61. Life Sucks by Jessica Abel, Gabriel Soria, and Warren Pleece.
62. JLA: Classifed: New Maps of Hell by Warren Ellis and Jackson Guice.
63. The Hundred Thousand Kingdoms (Book One of The Inheritance Trilogy) by N. K. Jemisin.
64. Fear Itself by Walter Mosley.
65. Tongues of Serpents: A Novel of Temeraire by Naomi Novik.

66. Showcase Presents: Legion of Super-Heroes Volume 2 by Edmond Hamilton, Jim Shooter, et al. This second volume shows the Legion stories in a time of transition, from the staid wackiness of the Silver Age towards a more "hip" attitude and the expansion of stories into more two-parters and extended arcs. As such it's pretty clunky and unfocused. Wunderkind Jim Shooter, who started writing for the Legion when he was fourteen--yes, FOURTEEN YEARS OLD--demonstrates a knack for the dramatic, but doesn't yet have a handle on telling a streamlined story. Overall, a bit of a letdown from the first volume.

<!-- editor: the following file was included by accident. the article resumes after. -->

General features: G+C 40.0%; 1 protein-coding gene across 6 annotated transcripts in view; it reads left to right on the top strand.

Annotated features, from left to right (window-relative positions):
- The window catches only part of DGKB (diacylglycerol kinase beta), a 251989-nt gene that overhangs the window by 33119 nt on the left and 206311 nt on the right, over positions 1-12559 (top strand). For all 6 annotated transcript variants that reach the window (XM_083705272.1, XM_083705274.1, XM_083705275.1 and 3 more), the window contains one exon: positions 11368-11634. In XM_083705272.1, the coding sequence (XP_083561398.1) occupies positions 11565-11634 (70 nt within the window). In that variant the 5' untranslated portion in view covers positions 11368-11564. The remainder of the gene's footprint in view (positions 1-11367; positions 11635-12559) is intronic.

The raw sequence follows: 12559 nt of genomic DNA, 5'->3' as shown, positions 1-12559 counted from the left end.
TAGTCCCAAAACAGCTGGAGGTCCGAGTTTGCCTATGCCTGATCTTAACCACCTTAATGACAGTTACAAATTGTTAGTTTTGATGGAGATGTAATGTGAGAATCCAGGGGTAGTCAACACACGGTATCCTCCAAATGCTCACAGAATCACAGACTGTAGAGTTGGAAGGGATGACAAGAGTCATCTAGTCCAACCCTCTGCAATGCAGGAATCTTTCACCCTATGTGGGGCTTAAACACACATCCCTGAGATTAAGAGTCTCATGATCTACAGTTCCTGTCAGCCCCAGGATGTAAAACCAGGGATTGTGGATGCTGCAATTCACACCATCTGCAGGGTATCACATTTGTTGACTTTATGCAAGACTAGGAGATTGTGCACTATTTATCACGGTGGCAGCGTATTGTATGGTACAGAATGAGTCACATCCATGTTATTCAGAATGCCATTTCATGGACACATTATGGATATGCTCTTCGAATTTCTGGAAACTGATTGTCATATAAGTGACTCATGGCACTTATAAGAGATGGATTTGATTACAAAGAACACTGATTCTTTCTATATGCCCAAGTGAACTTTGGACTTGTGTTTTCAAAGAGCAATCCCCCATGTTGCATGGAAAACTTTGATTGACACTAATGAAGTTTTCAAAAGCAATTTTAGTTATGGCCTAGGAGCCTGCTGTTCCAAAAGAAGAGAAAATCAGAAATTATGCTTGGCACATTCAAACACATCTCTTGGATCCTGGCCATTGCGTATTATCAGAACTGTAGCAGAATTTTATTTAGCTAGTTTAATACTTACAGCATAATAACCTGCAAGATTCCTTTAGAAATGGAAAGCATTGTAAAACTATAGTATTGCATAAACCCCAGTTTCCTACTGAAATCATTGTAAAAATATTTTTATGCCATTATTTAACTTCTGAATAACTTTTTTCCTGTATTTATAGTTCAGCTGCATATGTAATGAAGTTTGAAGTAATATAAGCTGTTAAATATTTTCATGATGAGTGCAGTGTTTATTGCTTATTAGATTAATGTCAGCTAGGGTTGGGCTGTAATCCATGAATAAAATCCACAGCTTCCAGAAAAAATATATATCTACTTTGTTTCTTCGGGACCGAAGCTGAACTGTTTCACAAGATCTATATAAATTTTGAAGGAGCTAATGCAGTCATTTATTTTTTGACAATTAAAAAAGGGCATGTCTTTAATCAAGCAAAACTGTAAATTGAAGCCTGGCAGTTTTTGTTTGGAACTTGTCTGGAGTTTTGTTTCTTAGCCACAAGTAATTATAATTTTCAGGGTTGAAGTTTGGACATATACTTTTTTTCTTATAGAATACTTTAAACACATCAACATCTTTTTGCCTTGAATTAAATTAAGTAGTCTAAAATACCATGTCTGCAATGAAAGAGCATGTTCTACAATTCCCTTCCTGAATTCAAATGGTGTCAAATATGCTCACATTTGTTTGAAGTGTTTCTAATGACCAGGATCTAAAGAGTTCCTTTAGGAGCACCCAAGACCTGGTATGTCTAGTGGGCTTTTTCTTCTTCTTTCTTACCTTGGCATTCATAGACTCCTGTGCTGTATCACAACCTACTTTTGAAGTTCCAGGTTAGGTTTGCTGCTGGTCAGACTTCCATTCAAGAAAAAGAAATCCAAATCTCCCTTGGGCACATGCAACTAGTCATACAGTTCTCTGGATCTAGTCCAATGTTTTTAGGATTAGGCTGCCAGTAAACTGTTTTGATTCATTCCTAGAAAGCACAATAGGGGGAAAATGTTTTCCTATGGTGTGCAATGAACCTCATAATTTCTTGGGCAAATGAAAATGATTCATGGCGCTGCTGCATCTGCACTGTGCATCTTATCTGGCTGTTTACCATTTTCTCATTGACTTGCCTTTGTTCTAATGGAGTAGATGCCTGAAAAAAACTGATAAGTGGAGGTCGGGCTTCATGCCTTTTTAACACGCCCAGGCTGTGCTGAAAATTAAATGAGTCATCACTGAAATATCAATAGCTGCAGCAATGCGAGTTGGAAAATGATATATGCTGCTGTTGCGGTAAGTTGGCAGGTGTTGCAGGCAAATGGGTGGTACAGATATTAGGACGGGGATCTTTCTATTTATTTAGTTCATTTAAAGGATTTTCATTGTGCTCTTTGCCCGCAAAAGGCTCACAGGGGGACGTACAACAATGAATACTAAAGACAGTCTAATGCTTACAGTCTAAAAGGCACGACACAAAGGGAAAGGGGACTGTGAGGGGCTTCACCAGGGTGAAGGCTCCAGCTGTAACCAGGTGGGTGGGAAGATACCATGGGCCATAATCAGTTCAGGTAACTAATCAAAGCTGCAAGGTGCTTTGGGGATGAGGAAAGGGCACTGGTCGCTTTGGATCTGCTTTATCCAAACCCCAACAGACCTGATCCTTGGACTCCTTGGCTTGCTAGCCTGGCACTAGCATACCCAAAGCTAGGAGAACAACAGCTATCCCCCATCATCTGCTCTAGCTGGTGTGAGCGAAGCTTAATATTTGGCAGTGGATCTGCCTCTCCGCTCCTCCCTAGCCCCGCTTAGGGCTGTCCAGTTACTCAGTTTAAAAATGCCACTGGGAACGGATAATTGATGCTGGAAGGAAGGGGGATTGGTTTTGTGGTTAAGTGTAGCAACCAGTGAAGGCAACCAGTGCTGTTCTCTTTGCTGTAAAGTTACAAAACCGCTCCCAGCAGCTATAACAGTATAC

snurri: (Default)
Books 1-10.
Books 11-20.
Books 21-30.
Books 31-40.
Books 41-50.
Books 51-60.
61. Life Sucks by Jessica Abel, Gabriel Soria, and Warren Pleece.

62. JLA: Classifed: New Maps of Hell by Warren Ellis and Jackson Guice. Seen at the library; I'll read anything by Ellis. That said . . .

I have this problem with Justice League stories. See, I loved the Giffen/DeMatteis/Maguire JLA/JLI, and I have a certain head-shaking affection for the Silver Age beginnings of the title. Nowadays, though, most of the Justice League stuff I read is all Rather Serious, and there's not much peril, and it's all about how these folks are the Best In the World and they Can't Be Beat because they're Smarter Than You and just the fact that you're even trying proves that you're from Somewhere Else. It's like reading a comic about the New York Yankees. And I don't mean to pick on Ellis, because I don't think he's one of the more egregious offenders, and I think that he's doing what he does very consciously; he's saying there's no point pretending that anyone but the most badass of badasses has a chance of even rocking these folks back on their heels--they've fought gods and the god-like and they know what they're doing. I get that, I agree with it, and yet I can't make myself care. It's essentially the same beef I have with 99% of Superman stories; he can't be beat unless the writer changes the rules, and even then it's going to be temporary. Anyway; rant over.